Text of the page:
Source: adapted from A. Ashar (2002), Revolution now, Containerization International, January.
- Containerization itself permitted the improvement of maritime transshipments (ship to shore).
- Intermodal transportation mostly concerned the development of inland transportation made accessible to containers. In the United States, the landbridge is a relevant example of this process applied to long distance inland containerized shipments. Containers were thus able to move in and out of ports more efficiently.
- The emergence of intermediate hubs (offshore terminals) created a new hierarchy within the port system, acting as intermediate locations. Additionally, the efficiency and capacity of container cranes improved, enabling port to handle larger ships and a higher containerized throughput, particularly in the context of efficient inland distribution.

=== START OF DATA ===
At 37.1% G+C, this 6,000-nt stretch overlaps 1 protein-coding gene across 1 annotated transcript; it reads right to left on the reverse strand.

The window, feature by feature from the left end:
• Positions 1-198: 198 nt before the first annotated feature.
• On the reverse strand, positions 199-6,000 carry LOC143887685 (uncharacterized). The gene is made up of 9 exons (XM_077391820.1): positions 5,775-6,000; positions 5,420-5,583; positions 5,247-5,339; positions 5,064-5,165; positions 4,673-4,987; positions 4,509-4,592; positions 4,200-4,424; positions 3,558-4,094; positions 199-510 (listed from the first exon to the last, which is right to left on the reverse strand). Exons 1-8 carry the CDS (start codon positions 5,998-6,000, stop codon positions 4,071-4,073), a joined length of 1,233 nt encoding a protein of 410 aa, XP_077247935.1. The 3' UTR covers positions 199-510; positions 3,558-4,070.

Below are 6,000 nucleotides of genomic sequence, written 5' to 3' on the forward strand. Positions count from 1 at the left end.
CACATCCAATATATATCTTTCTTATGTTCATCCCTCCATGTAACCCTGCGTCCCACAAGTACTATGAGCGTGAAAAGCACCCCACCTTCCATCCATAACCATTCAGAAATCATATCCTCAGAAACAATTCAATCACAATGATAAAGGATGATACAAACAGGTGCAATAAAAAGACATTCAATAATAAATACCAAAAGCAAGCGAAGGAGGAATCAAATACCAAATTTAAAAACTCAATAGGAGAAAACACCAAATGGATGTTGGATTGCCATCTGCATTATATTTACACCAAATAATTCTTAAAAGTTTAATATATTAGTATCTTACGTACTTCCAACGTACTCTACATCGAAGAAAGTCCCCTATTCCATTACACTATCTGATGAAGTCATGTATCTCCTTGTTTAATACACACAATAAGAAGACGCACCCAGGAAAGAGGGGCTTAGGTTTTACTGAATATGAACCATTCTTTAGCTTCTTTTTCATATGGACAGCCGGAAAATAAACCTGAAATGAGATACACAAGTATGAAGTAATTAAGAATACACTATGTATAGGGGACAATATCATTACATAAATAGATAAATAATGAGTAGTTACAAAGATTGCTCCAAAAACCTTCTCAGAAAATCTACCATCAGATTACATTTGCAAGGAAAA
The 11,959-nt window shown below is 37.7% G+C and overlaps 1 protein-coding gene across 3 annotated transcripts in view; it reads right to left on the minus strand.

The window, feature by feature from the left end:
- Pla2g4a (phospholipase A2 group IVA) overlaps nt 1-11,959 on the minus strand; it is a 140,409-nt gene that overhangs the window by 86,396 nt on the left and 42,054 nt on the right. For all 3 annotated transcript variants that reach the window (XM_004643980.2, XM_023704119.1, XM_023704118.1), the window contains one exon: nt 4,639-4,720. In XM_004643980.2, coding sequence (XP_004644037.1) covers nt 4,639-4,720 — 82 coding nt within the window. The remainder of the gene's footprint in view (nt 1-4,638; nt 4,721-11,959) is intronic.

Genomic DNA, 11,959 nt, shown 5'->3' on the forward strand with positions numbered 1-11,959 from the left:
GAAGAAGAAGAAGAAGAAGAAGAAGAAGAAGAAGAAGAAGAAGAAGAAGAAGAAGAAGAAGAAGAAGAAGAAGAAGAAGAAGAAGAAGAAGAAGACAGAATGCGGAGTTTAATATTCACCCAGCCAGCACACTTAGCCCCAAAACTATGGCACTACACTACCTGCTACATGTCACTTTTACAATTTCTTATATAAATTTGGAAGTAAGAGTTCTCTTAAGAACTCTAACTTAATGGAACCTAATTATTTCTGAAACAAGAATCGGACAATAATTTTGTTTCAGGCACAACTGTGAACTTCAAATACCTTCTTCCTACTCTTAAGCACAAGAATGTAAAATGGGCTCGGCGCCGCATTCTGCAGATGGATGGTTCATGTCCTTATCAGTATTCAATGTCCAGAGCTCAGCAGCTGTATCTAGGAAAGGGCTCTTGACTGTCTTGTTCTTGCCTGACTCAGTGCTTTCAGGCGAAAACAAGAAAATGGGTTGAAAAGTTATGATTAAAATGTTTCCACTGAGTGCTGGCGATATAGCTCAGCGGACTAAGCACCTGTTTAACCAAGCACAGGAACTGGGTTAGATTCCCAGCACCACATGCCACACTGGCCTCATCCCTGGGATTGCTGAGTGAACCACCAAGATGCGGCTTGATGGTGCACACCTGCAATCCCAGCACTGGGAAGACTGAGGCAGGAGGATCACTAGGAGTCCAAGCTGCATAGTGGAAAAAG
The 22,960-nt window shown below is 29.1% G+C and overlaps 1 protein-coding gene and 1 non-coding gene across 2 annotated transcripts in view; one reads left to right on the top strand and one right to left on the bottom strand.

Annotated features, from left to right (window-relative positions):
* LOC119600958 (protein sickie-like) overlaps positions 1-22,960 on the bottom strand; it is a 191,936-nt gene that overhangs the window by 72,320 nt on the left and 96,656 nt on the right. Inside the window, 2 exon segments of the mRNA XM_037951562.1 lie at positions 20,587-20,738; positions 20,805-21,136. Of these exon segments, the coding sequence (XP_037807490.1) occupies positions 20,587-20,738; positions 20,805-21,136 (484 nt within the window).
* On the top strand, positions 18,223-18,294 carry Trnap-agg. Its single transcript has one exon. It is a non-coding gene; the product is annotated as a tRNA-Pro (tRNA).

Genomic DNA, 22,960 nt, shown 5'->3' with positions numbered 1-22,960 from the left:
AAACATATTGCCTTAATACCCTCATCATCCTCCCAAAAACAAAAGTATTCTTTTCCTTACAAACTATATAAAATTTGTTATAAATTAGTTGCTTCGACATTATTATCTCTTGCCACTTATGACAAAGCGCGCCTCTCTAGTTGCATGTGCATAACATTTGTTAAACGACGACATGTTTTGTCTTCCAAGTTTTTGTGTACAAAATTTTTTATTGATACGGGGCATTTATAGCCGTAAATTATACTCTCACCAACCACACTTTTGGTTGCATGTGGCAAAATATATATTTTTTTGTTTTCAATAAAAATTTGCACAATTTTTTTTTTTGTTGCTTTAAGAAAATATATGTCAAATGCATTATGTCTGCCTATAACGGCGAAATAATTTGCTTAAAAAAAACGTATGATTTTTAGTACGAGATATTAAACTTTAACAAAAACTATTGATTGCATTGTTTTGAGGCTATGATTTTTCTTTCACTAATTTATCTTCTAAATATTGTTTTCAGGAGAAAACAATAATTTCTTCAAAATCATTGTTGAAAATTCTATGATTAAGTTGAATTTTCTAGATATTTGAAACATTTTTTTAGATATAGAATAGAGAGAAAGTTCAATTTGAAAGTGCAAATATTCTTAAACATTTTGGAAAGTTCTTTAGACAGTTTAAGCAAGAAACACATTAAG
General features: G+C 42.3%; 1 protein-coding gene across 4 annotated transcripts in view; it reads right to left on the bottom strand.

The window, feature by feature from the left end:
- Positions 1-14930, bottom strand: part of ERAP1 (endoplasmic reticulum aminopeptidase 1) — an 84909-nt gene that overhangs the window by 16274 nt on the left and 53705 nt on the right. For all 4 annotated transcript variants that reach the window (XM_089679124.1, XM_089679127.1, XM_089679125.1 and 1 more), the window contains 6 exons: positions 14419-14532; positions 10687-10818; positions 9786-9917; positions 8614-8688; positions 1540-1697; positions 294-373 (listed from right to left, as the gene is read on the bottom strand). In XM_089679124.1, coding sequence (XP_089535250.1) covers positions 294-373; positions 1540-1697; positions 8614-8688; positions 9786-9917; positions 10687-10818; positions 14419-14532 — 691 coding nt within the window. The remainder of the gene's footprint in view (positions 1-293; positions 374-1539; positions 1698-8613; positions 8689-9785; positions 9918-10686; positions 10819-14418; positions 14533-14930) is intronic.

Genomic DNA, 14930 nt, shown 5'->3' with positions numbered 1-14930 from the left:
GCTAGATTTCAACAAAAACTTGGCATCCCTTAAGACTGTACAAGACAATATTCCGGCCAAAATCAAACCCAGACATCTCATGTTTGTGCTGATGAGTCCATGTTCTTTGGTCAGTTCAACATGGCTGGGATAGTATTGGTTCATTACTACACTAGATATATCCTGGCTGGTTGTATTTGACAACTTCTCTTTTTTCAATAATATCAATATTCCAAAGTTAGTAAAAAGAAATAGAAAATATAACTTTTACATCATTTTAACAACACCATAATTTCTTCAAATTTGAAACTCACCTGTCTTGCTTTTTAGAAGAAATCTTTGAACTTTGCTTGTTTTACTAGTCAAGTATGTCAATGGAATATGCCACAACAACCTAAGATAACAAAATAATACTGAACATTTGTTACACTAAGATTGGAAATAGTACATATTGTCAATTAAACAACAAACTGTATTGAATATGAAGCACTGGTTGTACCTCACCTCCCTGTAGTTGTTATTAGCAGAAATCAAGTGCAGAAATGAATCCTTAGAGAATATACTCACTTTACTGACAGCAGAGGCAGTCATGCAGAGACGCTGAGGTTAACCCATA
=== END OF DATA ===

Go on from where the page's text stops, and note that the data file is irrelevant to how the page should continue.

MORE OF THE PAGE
- The application of maritime logistics and the setting of global port holdings had enabled a global management of maritime containerized freight distribution. If focuses on the "door-to-door" aspect of transportation and how maritime transport contributes to the overall effectiveness of transport chains.